My brother in NZ, Justin Chong, is a sports podiatrist and on a home visit this year I had my feet assessed for new orthotics. I also went on a treadmill to have my running shoes assessed and he is sending me over a new pair  of running shoes shortly.

I will be doing rehablitation on my hip muscles and stretching my ITB over a foam roller. I will also be doing calf stretches. I am in a subdued mood at the moment. Preparing for the training mentally and enjoying my time eating what I want and resting.

I purchased three more triathlon magazines on the weekend. I have started reading the 220 Triathlon magazine. It is a commerative issue so a lot of history of events and athletes in it. Not as compehensive as Triathlon’s  World but I think if it did not have anniversary material in it the magazine would be different. I am willing to give it a second chance. I do think the 220 magazine seems to have better connection to athletes, events, and equipment suppliers. I am finding this important when starting out and looking to get advice and training plans.

I have contacted 220 Triathlon be email to see if they would follow me through my training. Will wait to see what they think.

Read up about bikes and wheels. The Cervelo P4 at £7999 is impressive. I would like to get a second racing bike. Seems Cervelo, Trek, Specialize, Giant and Felt have quality bikes and then there are companies which have made their own tri bikes at a cheaper price. I think sticking with recognised brands must be better. The bike companies have a longer history making bikes. Someone correct me if I am wrong.

I will be contacting Cycle fit as I have been assessed there before and ask what they can do for a triathlon bike. I head away the next two weekends. In early September I will start more regular training. Hope to visit the bike shop with my coach soon.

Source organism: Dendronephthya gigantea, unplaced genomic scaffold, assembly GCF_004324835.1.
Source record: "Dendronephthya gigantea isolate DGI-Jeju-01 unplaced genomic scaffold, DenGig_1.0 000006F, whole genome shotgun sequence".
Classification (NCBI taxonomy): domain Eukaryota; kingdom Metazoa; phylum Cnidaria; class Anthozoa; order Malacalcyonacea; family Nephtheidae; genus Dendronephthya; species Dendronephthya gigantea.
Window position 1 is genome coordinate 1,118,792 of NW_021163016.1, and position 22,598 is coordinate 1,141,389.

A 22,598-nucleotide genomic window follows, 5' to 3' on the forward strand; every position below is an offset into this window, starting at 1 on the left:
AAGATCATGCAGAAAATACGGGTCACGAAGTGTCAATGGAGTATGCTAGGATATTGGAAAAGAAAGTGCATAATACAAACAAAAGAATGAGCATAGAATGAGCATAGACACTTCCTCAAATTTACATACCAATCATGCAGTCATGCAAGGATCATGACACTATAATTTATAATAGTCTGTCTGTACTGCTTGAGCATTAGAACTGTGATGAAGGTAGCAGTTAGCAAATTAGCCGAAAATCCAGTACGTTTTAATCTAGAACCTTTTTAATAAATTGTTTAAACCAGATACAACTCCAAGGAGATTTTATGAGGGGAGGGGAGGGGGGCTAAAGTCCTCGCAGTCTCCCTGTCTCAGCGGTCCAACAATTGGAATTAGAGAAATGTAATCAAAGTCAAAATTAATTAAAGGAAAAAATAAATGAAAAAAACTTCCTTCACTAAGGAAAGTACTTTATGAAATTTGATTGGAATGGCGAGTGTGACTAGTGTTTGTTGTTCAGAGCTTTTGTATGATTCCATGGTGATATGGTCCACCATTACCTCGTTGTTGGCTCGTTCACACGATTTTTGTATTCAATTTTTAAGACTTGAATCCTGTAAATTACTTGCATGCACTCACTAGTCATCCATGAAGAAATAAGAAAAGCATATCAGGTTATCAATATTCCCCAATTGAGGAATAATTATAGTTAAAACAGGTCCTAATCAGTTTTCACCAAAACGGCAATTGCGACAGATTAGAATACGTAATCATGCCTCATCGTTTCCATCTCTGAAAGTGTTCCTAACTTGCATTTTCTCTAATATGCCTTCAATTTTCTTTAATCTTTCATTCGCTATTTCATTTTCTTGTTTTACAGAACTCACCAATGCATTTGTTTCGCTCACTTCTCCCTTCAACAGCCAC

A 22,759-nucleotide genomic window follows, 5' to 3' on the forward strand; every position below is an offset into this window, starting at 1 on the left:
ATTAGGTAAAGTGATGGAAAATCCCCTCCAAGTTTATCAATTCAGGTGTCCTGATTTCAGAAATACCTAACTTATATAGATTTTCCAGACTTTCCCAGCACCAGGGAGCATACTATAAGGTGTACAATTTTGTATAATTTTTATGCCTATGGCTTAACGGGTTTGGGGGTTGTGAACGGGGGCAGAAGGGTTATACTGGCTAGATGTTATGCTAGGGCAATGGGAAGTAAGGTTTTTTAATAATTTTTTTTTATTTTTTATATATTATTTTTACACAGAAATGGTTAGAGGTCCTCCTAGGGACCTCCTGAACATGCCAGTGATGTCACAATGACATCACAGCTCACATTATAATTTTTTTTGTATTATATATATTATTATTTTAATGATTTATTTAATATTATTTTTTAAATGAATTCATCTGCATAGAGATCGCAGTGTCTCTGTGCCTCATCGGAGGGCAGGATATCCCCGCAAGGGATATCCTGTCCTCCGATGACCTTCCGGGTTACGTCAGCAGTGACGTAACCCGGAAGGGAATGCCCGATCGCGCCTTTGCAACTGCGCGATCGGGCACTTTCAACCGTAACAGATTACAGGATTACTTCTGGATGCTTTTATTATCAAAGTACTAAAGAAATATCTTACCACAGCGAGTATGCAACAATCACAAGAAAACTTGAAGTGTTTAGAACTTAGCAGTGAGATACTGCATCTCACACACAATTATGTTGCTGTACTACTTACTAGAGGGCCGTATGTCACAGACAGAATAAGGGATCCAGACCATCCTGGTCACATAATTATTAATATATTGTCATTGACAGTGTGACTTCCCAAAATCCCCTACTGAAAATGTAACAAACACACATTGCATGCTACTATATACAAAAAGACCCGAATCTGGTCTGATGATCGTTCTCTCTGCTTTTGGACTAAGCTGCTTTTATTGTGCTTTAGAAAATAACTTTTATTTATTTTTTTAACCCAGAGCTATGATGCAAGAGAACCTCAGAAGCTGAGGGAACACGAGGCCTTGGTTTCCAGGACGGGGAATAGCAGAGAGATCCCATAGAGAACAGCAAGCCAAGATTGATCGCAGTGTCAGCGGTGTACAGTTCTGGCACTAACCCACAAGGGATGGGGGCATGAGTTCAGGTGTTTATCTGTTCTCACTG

First meeting with Ironman coach Fran.

Met with Fran yesterday for the first coaching meeting. He has outlined the equipment I must pruchase for the training. I have a Felt racing bike but if it is uncomfortable on the long runs I am to change it. 180km of pain on the bike does not sound enjoyable. He has a shop in Barnes for me to visit. We will be going next weekend. He wants me to look for winter training gear for the bike, Racing triathlon clothes, Swimming floats and paddles, goggles and wet suit. I have shoes and orthotics coming from New Zealand.

He emphasised the importance in this phase of training is strength and to prepare my body so as to avoid injuries. I get biateral ITB syndrome on both knees when I run on the road therefore  I am working on hip mobility, strengthening my posterior gluteus medius, Massaging the ITB’s over a foam roller and doing  pilates to improve my motor control training and proprioception when I run.

Today I did two sessions in the gym. A running session with stretching of ITB’s and thoracic spine over the foam roller and Figure 4 stretches for the hip joints. My gluteal muscles were more active post session and I felt freer through the hips. I also did a weight session for my chest.

Fran discussed the importance of nutriton and I have arranged to see Dr Justin Roberts a nutritional expert for endurance events and an ironman himself. I am waiting for feedback on a physiologist to see.

I have timetabled my week for training and work. I have 2 hours each day from Monday to Friday and 4 hours on Saturday to train. The goal at the moment is to get back into all disciplines slowly. I went for a run on the treadmill for 15 minutes today and will start swimming this week as well.

The plan is to meet Fran at LA fitness Gym South Kensington next Tuesday and he will look at my swimming technique and get me on a strength- sport specific training program. I will be focussing on technique first in the training program.

I know I will need plenty of rest to recover. I am planning a holiday to South America in December for 2 weeks. This will be added into the program.

I do not usually  research equipment I buy. This time I will start researching so when I go to the shop I know which is the quality equipment I want.